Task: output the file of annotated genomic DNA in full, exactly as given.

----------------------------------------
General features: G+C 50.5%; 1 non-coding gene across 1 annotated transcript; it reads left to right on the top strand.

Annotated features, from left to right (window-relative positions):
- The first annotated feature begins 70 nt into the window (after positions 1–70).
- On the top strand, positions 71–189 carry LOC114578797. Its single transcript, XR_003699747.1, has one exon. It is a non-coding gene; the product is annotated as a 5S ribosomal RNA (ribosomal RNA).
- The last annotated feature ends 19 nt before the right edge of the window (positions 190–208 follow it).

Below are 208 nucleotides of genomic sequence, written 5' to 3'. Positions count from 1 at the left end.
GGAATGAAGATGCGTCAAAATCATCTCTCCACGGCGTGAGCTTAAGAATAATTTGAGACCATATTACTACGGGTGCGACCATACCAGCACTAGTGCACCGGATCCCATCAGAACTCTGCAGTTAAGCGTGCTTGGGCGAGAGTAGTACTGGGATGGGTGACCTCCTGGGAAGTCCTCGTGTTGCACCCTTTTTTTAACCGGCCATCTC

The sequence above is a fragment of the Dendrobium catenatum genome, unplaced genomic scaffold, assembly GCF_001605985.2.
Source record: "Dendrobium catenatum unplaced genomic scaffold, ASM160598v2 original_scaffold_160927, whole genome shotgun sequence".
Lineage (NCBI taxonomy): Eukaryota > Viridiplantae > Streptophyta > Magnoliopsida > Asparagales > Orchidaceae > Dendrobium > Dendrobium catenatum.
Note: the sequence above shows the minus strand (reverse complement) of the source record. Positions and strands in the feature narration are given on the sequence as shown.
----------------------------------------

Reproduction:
General features: G+C 50.5%; 1 non-coding gene across 1 annotated transcript; it reads left to right on the top strand.

Annotated features, from left to right (window-relative positions):
- The first annotated feature begins 70 nt into the window (after positions 1–70).
- On the top strand, positions 71–189 carry LOC114578797. Its single transcript, XR_003699747.1, has one exon. It is a non-coding gene; the product is annotated as a 5S ribosomal RNA (ribosomal RNA).
- The last annotated feature ends 19 nt before the right edge of the window (positions 190–208 follow it).

Below are 208 nucleotides of genomic sequence, written 5' to 3'. Positions count from 1 at the left end.
GGAATGAAGATGCGTCAAAATCATCTCTCCACGGCGTGAGCTTAAGAATAATTTGAGACCATATTACTACGGGTGCGACCATACCAGCACTAGTGCACCGGATCCCATCAGAACTCTGCAGTTAAGCGTGCTTGGGCGAGAGTAGTACTGGGATGGGTGACCTCCTGGGAAGTCCTCGTGTTGCACCCTTTTTTTAACCGGCCATCTC

The sequence above is a fragment of the Dendrobium catenatum genome, unplaced genomic scaffold, assembly GCF_001605985.2.
Source record: "Dendrobium catenatum unplaced genomic scaffold, ASM160598v2 original_scaffold_160927, whole genome shotgun sequence".
Lineage (NCBI taxonomy): Eukaryota > Viridiplantae > Streptophyta > Magnoliopsida > Asparagales > Orchidaceae > Dendrobium > Dendrobium catenatum.
Note: the sequence above shows the minus strand (reverse complement) of the source record. Positions and strands in the feature narration are given on the sequence as shown.